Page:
November 2011 Monthly Forecast

Posted 31 October 2011
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ASIA

DPRK (North Korea)

Expected Council Action
As chair of the Democratic People’s Republic of Korea (DPRK) Sanctions Committee, Ambassador José Filipe Moraes Cabral (Portugal) is expected to brief the Council in informal consultations in November. On 10 June—in resolution 1985—the Council extended the mandate of the panel of experts that supports the committee until 12 June 2012. The panel is scheduled to provide the Committee with its midterm report by 12 November.

The November briefing is likely to be routine; no Council action is expected at this time.

Key Recent Developments
On 28 and 29 July, US Special Envoy Stephen Bosworth and DPRK Vice Foreign Minister Kim Kae-gwan held talks in New York. The two-day discussions, which concerned the DPRK’s nuclear programme, were the first meetings between the two countries addressing the possibility of a return to the six-party talks process since negotiations ended in December 2008. 

On 21 September, the DPRK’s chief nuclear envoy, Ri Yong-ho, and his counterpart from the Republic of Korea (ROK), Wi Sung-lac, met in Beijing to discuss the revival of the six-party talks. (The process also involves the US, China, Russia and Japan.) It was the second time in two months that the two envoys had met. Both countries described the discussions in Beijing as “constructive and useful.”

On 24 August, during his first trip to Russia since 2002, DPRK leader Kim Jong Il met with Russian President Dmitry Medvedev. The discussions focused on nuclear disarmament, energy deals and economic aid. The timing of Kim’s rare visit—as the DPRK undertakes steps to potentially restart the six-party talks—was noteworthy.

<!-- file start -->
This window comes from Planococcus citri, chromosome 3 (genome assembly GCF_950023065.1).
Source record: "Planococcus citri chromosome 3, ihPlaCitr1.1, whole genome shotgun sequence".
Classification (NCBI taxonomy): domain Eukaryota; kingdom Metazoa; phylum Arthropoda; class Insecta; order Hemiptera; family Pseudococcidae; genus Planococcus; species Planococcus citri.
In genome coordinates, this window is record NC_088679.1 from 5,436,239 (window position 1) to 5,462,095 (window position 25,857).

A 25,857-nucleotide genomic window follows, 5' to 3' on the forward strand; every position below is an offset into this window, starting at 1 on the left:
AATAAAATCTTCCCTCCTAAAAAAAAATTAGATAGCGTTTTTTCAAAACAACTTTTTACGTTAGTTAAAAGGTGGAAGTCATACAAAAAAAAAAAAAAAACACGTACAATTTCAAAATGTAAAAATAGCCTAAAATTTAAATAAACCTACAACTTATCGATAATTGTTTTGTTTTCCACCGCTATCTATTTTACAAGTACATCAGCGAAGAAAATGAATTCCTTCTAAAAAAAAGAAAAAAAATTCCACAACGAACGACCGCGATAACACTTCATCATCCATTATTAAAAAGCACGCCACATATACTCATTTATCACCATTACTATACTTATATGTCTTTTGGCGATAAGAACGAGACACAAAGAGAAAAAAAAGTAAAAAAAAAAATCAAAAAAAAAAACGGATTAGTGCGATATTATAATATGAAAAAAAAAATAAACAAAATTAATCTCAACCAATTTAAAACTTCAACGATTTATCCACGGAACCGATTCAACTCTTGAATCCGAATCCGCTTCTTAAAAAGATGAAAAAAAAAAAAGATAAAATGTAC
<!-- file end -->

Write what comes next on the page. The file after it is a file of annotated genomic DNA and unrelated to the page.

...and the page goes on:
In mid-October, UN Under-Secretary-General for Humanitarian Affairs, Valerie Amos, visited the DPRK to seek more freedom for aid agencies operating in the country. Severe restrictions on the movement of foreigners have recently been eased in some areas, allowing the World Food Programme to carry out “random” visits with 24-hour notice to check how aid is used.

On 20 October, the US and the DPRK concluded three-day talks in Bangkok, during which the two sides agreed for the US to restart efforts to recover the remains of US troops killed during the Korean War. Talks between the two countries stalled in 2005. Recovering the remains was the only issue on the agenda, although it is perhaps another sign that both sides might be willing to re-engage.

On 24-25 October, an interagency team of US officials—led by outgoing Special Envoy Bosworth—met with a DPRK delegation led by Vice Foreign Minister Kim in Geneva. The US said there was some “narrowing of differences” during what it described as a constructive meeting. But important issues remained, it said, and the process would take time to see if the DPRK was prepared to undertake the “concrete” steps necessary to revive the six-party talks.

Key Issues

A key issue for the Sanctions Committee is whether to implement some or all of the recommendations of the panel of experts’ most recent report. The panel’s last report from May has not been made public, and some Council members have questioned its credibility and recommendations. 

A related issue for the Council is how to deal with any violations reported to the Sanctions Committee. Council members are unlikely to take measures that might threaten potential political progress, but on the other hand they acknowledge that they have binding obligations concerning violations of the sanctions regime.